2021.02.01
Industry Trends

Prevent “The Day After Tomorrow” from Happening: The Global Trends towards Carbon Reduction in Electric Vehicles

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電動車

In response to global warming and energy shortages, governments around the world, considering the low noise and zero emissions of electric vehicles, are incentivizing automakers to scale up investment in EV research and development, offering subsidies and tax breaks for the purchase of EVs in order to promote environmental sustainability and pursue low-carbon and energy-saving goals. Some countries, such as Norway and the Netherlands, have even taken the lead by amending their laws to ban the sale of gas and diesel engines by 2025. In Taiwan, the Executive Yuan has set a target of banning the sale of fuel vehicles by 2035, thus directly accelerating the development of EVs. Since 2015, when the number of EVs passed the million mark worldwide, the traditional transport market has been impacted by an annual sales growth rate of over 50%. However, despite the continued growth in the number of EVs worldwide over the past few years, the market for EVs is still quite limited compared to traditional fossil-fuel powered vehicles, with EVs currently constituting only 0.2% of the whole private transport market. In general, there are two major drawbacks to EVs: range and charging time. Comparing the Toyota Altis (2019 model), the best-selling car in Taiwan, with the Tesla Model 3, the world's highest-selling EV, the former has a range of around 750km while the latter 450km, a huge gap of 67% in range. The fuel vehicle takes less than 10 minutes to fill up the tank, compared to 30 minutes for the Tesla Model 3 to go from 20% to 80% even with the Tesla Supercharger developed in-house, showing the difference in time costs. The development of EVs will therefore focus on reducing charging times and boosting range, but both range and charging times are closely dependent on operating temperatures.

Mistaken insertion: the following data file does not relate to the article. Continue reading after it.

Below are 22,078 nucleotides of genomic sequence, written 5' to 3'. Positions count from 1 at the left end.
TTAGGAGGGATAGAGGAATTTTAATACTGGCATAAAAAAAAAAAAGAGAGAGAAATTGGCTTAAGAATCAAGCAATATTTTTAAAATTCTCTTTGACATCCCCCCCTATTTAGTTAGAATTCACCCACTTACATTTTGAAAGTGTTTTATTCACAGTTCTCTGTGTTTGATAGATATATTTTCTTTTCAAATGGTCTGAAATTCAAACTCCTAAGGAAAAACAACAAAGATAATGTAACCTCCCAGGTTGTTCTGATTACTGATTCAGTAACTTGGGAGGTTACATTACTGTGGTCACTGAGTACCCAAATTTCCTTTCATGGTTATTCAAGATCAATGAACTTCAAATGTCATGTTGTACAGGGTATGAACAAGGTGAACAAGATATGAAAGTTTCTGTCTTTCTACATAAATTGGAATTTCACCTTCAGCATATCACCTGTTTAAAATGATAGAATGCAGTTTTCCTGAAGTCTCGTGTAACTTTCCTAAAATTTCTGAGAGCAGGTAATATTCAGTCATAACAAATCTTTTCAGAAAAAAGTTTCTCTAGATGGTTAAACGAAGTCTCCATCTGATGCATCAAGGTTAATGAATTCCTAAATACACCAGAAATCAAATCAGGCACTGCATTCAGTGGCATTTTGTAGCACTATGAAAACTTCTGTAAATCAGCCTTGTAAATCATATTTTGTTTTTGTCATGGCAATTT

Tesla Electric Cars with up to 7,000 Batteries
In the case of the Tesla Supercharger, if the battery temperature exceeds 113.1°F (45°C) during charging, the protection mechanism is activated to reduce the input power by 25%, which directly leads to a significant increase in charging time; meanwhile, the temperature difference between the maximum and minimum temperature of the more than 7,000 18650 lithium-ion batteries in the car needs to be kept within 5°C to ensure the chemical stability of the li-ion batteries, all of which is associated with thermal engineering.

 


林唯耕教授

Author

Professor Wei-Keng Lin

Education|Ph.D., University of Maryland

Occupation|Professor, National Tsing Hua University 

Specialty|Electronic package heat dissipation, Heat pipe, Loop heat pipes(CPL,LHP,PHP), Energy-saving design, Solar heat storage and cooling, Heat flow system, Cooling of electronic components, Two-phase flow, Heat transfer elements of artificial satellite and high-altitude flying object

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